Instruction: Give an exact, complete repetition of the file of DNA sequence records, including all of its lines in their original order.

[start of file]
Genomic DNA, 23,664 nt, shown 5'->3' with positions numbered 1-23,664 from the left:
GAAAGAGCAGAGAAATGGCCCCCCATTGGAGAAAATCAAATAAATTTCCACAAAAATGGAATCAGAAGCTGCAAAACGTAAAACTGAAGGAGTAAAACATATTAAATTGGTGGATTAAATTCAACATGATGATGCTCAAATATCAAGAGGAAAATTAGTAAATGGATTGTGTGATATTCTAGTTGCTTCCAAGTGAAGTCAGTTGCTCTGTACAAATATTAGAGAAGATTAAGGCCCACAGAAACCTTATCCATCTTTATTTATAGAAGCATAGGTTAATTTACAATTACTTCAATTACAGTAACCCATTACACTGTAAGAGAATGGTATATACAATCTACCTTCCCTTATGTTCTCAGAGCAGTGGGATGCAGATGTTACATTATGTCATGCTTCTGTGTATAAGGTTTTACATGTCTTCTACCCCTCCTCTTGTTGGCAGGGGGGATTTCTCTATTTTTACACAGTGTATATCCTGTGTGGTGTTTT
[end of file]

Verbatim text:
Genomic DNA, 23,664 nt, shown 5'->3' with positions numbered 1-23,664 from the left:
GAAAGAGCAGAGAAATGGCCCCCCATTGGAGAAAATCAAATAAATTTCCACAAAAATGGAATCAGAAGCTGCAAAACGTAAAACTGAAGGAGTAAAACATATTAAATTGGTGGATTAAATTCAACATGATGATGCTCAAATATCAAGAGGAAAATTAGTAAATGGATTGTGTGATATTCTAGTTGCTTCCAAGTGAAGTCAGTTGCTCTGTACAAATATTAGAGAAGATTAAGGCCCACAGAAACCTTATCCATCTTTATTTATAGAAGCATAGGTTAATTTACAATTACTTCAATTACAGTAACCCATTACACTGTAAGAGAATGGTATATACAATCTACCTTCCCTTATGTTCTCAGAGCAGTGGGATGCAGATGTTACATTATGTCATGCTTCTGTGTATAAGGTTTTACATGTCTTCTACCCCTCCTCTTGTTGGCAGGGGGGATTTCTCTATTTTTACACAGTGTATATCCTGTGTGGTGTTTT